Source of samples
Five different evaporated canned milk and a soy milk sample were purchased randomly at different markets located in Ogun State, Nigeria. Each sample was labeled and surface sterilized with 70% ethanol before being opened with a heat sterilized tin cutter. Each milk sample was emptied in labeled sterilized autoclave-able plastic bottles. The milk samples were kept in ice packs before being kept in refrigerator at 3oC.

Total viable aerobic bacterial count
Total viable aerobic bacterial and coliform counts of the milk samples was determined as described by Collins et al. [28]. Each of the samples was diluted tenfold in properly labeled 20 ml glass tubes containing 9 ml sterile normal saline as diluent. Each sample was aseptically diluted serially with separate sterile glass pipette (10 ml). One ml sample from tube dilution number 10-8, 10-7, 10-6, 10-5 and 10-4 was dispensed on surfaces of nutrient agar and Eosin Methylene Blue (EMB) agar plates in triplicate before being spread evenly with sterile glass spreader. After incubating each plate at 37oC for 48 h, total colony forming units (cfu) of aerobic bacterial and coliform counts were recorded from the plate having 30-300 colonies.

Fig. 1. Effect of pasteurization on milk samples contaminated with Indigenous Milk Flora (IMF) at 40°C at 600 nm

Fig. 2. Effect of pasteurization on milk samples contaminated with E. coli at 40°C at 600 nm

Fig. 3. Effect of pasteurization on milk samples contaminated with S. pyogenes at 40°C at 600 nm

Fig. 4. Effect of pasteurization on milk samples contaminated with Indigenous Milk Flora (IMF) at 50°C at 600 nm

Isolation and identificantion of isolates from milk samples
Serially diluted milk samples were plated in duplicate in nutrient broth and McConkey broth using pour plate technique. Plates were incubated at 37oC for 24 – 48 h. Total viable counts were carried out on nutrient agar while the presence or absence of some organisms was done by plating on selective media. Pure cultures of discreet colonies were made by repeated sub-culturing on sterile nutrient agar with a sterile wire loop. Using overnight cultures, the pure strains were identified and confirmed using morphological, microscopy and biochemical tests following standard procedures described by Cowan et al., [29] and Cheesborough [30]. Results were analyzed using Bergy’s manual and other methods for bacterial identification [31-33].

Fig. 5. Effect of pasteurization on milk samples contaminated with E. coli at 50°C at 600 nm

Fig. 6. Effect of pasteurization on milk samples contaminated with S. pyogenes at 50°C at 600 nm

Fig. 7. Effect of pasteurization on milk samples contaminated with Indigenous Milk Flora (IMF) at 60°C at 600 nm

Methylene blue reduction test
Methylene blue reduction test (MBR) was conducted to determine the hygienic status of each of the milk samples [34]. One ml of methylene blue solution (1:25000) was transferred to labeled and sterile 20 ml screw capped test tube containing 10 ml of each of the milk samples. The tubes were capped and gently inverted three times to mix up the dye with each milk sample. Each of the tubes was incubated at 37oC and examined for discolourization at intervals up to 8 h. The time taken by the methylene blue in each milk sample to become colorless was recorded. The methylene blue reduction test depends upon the ability of bacteria in milk to grow and to consume the dissolved oxygen which reduces the oxidation-reduction potentials in the medium.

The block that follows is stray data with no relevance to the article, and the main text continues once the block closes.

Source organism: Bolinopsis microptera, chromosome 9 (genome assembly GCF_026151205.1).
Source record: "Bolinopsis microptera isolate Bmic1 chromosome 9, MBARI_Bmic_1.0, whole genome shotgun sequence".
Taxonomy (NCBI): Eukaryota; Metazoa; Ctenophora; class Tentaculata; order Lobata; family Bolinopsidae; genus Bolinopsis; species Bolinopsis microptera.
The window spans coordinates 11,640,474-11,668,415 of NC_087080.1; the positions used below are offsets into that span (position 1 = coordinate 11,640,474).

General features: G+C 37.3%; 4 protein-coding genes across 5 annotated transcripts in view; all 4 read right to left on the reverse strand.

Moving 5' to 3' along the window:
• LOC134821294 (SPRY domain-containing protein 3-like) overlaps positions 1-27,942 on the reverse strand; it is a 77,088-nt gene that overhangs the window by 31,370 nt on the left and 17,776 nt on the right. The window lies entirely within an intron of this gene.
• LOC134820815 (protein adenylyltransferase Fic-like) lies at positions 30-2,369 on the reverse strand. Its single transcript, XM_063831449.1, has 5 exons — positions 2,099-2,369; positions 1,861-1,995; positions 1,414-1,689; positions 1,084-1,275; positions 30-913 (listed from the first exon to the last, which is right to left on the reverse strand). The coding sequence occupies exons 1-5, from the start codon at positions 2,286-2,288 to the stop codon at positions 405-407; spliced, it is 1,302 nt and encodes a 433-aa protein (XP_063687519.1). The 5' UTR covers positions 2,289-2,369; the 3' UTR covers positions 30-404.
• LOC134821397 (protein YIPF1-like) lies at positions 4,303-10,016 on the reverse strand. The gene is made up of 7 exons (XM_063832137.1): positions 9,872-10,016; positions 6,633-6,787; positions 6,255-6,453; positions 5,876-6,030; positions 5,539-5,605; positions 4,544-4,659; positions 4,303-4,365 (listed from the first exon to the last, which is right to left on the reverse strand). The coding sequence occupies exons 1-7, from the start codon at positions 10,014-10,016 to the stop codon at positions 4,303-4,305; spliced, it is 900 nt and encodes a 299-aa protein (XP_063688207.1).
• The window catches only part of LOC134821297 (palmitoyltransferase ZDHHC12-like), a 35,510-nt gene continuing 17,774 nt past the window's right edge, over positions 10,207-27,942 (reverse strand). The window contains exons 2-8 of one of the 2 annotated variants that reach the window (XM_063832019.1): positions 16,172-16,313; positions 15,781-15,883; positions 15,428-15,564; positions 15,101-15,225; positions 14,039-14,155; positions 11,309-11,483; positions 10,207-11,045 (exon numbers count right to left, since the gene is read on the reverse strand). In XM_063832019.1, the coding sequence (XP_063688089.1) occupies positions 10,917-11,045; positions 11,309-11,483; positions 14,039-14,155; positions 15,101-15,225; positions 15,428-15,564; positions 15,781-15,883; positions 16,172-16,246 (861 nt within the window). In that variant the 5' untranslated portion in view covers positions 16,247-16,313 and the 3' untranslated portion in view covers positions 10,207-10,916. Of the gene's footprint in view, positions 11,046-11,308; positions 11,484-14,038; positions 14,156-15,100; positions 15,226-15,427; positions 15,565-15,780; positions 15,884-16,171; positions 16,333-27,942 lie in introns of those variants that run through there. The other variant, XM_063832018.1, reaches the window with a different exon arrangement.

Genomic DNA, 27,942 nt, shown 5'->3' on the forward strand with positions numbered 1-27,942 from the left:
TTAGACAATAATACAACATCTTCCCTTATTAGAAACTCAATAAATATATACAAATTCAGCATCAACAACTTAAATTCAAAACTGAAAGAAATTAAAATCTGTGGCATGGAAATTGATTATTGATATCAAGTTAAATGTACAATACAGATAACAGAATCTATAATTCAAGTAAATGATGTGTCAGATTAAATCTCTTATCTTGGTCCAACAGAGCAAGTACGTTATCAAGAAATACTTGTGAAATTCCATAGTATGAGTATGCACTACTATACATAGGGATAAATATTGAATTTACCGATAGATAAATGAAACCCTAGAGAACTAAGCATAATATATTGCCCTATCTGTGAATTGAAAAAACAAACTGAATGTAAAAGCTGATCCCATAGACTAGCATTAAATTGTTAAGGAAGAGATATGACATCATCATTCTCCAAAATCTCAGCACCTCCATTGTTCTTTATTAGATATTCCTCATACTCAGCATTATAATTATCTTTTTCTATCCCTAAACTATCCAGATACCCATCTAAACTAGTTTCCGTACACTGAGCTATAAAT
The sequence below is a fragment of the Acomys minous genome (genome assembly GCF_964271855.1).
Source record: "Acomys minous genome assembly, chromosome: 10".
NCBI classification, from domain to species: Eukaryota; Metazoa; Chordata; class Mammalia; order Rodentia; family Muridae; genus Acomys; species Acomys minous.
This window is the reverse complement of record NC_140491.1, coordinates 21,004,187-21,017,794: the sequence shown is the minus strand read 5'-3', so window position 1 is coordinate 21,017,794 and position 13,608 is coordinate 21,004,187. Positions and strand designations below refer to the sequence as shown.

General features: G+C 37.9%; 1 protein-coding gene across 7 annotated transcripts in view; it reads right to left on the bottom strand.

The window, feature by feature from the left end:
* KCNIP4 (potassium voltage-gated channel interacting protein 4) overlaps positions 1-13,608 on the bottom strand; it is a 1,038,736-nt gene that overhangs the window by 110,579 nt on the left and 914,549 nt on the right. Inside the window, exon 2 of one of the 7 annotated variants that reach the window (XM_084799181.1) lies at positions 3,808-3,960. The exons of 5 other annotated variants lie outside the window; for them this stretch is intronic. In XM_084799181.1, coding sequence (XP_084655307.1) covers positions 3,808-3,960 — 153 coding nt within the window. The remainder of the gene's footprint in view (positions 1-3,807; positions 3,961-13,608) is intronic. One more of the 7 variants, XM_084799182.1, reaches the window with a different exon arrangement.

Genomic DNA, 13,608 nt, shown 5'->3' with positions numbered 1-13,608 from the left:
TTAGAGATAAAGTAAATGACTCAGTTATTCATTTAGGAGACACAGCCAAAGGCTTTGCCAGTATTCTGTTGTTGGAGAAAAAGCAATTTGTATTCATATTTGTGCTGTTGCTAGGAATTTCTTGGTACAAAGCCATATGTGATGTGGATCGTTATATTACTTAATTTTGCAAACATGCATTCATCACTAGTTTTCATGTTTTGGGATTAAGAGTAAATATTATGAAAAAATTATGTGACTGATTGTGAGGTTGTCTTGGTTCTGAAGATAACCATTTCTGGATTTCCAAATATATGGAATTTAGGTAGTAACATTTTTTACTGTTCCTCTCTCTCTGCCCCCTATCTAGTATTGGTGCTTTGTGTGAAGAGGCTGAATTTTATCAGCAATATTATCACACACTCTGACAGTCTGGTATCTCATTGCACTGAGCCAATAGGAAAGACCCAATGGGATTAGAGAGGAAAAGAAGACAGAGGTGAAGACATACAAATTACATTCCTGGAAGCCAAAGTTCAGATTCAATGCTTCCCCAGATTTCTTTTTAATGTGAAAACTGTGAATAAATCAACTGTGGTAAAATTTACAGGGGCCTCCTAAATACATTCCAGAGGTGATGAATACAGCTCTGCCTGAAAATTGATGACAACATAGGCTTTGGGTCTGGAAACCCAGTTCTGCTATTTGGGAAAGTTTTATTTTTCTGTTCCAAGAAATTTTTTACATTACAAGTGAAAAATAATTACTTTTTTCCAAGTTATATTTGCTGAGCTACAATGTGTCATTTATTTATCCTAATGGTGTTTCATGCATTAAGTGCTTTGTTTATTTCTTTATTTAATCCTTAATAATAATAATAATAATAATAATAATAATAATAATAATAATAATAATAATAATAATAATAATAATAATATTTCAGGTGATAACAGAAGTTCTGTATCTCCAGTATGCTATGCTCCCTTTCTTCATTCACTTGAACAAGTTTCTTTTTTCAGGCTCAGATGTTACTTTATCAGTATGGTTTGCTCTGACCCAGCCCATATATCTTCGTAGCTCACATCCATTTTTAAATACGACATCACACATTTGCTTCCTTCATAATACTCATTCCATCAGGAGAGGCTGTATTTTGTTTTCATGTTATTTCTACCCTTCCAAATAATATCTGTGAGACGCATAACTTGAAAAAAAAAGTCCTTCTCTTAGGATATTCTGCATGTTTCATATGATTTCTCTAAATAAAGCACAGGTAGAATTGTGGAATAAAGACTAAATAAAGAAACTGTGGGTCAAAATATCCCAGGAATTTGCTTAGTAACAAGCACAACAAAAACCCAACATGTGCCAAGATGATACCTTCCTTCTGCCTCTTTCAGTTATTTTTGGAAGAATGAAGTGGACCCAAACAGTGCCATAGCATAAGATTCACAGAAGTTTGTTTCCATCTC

Pasteurization and Spectrophotometry at different temperature and varied time intervals
Pure strains of Escherichia coli and Streptococcus pyogenes were obtained from the Medical Laboratory Department of Babcock University Teaching Hospital, Ilishan Remo, Ogun State, Nigeria. The identity of these isolates were further confirmed by microbiological and biochemical tests. Overnight broth cultures of these bacteria were centrifuged at 1500 rpm for 5 min. The supernatants were discarded while the pellets were resuspended in normal saline. These were then centrifuged at 15000 rpm for 5 min and the supernatants were discarded again. The pellets were then resuspended in the normal saline. The absorbances of the bacterial suspensions were measured spectrophotometrically at a wavelength of 600 nm [35]. Dilutions of 106 cfu/ml of each each isolate from milk samples were prepared in triplicates. A predetermined volume of the diluted milk samples (9 ml) were pipette into the test tubes and 1 ml of adjusted E. coli and S. pyogenes suspensions was pipetted into two different sets of test tubes while the third set containing the indigenous flora (IMF) of the milk sample was not inoculated. The test tubes were then placed in the water bath at varying temperatures (40oC, 50oC, 60oC and 70oC). At specific time intervals of 10, 20 and 30 min, the absorbances of each contaminated milk sample were measured at a constant wavelength of 600 nm. The contaminated milk samples were later subcultured to check for the effectiveness of pasteurization procedure.